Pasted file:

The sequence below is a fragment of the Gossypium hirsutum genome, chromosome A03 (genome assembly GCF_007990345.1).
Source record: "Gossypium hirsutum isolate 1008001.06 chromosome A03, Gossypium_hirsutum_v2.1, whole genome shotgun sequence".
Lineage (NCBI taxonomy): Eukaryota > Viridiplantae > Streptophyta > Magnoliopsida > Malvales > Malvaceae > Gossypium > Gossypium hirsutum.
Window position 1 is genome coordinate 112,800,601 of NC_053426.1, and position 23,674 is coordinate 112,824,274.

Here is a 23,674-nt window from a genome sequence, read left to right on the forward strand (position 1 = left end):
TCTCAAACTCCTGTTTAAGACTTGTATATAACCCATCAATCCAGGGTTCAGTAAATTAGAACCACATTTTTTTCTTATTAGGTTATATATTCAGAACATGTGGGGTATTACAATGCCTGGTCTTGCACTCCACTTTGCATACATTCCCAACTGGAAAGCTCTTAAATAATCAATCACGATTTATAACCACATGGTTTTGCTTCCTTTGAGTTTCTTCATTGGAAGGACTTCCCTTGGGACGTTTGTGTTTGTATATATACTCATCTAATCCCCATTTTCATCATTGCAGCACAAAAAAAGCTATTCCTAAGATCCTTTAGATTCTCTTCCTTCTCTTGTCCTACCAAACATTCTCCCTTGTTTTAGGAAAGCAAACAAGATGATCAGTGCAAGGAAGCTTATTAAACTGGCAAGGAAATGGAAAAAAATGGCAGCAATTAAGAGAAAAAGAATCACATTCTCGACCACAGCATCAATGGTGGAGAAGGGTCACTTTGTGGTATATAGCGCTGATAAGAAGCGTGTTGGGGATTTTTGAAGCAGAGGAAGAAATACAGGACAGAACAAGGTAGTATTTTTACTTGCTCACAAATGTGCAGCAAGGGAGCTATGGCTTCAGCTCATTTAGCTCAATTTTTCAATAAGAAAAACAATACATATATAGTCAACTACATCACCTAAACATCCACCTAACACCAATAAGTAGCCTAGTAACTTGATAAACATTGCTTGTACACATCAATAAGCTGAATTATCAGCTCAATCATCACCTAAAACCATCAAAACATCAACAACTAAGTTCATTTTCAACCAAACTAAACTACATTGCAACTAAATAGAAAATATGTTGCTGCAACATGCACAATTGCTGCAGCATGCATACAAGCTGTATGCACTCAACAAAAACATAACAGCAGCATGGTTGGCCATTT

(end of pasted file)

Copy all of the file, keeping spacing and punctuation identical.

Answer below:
The sequence below is a fragment of the Gossypium hirsutum genome, chromosome A03 (genome assembly GCF_007990345.1).
Source record: "Gossypium hirsutum isolate 1008001.06 chromosome A03, Gossypium_hirsutum_v2.1, whole genome shotgun sequence".
Lineage (NCBI taxonomy): Eukaryota > Viridiplantae > Streptophyta > Magnoliopsida > Malvales > Malvaceae > Gossypium > Gossypium hirsutum.
Window position 1 is genome coordinate 112,800,601 of NC_053426.1, and position 23,674 is coordinate 112,824,274.

Here is a 23,674-nt window from a genome sequence, read left to right on the forward strand (position 1 = left end):
TCTCAAACTCCTGTTTAAGACTTGTATATAACCCATCAATCCAGGGTTCAGTAAATTAGAACCACATTTTTTTCTTATTAGGTTATATATTCAGAACATGTGGGGTATTACAATGCCTGGTCTTGCACTCCACTTTGCATACATTCCCAACTGGAAAGCTCTTAAATAATCAATCACGATTTATAACCACATGGTTTTGCTTCCTTTGAGTTTCTTCATTGGAAGGACTTCCCTTGGGACGTTTGTGTTTGTATATATACTCATCTAATCCCCATTTTCATCATTGCAGCACAAAAAAAGCTATTCCTAAGATCCTTTAGATTCTCTTCCTTCTCTTGTCCTACCAAACATTCTCCCTTGTTTTAGGAAAGCAAACAAGATGATCAGTGCAAGGAAGCTTATTAAACTGGCAAGGAAATGGAAAAAAATGGCAGCAATTAAGAGAAAAAGAATCACATTCTCGACCACAGCATCAATGGTGGAGAAGGGTCACTTTGTGGTATATAGCGCTGATAAGAAGCGTGTTGGGGATTTTTGAAGCAGAGGAAGAAATACAGGACAGAACAAGGTAGTATTTTTACTTGCTCACAAATGTGCAGCAAGGGAGCTATGGCTTCAGCTCATTTAGCTCAATTTTTCAATAAGAAAAACAATACATATATAGTCAACTACATCACCTAAACATCCACCTAACACCAATAAGTAGCCTAGTAACTTGATAAACATTGCTTGTACACATCAATAAGCTGAATTATCAGCTCAATCATCACCTAAAACCATCAAAACATCAACAACTAAGTTCATTTTCAACCAAACTAAACTACATTGCAACTAAATAGAAAATATGTTGCTGCAACATGCACAATTGCTGCAGCATGCATACAAGCTGTATGCACTCAACAAAAACATAACAGCAGCATGGTTGGCCATTT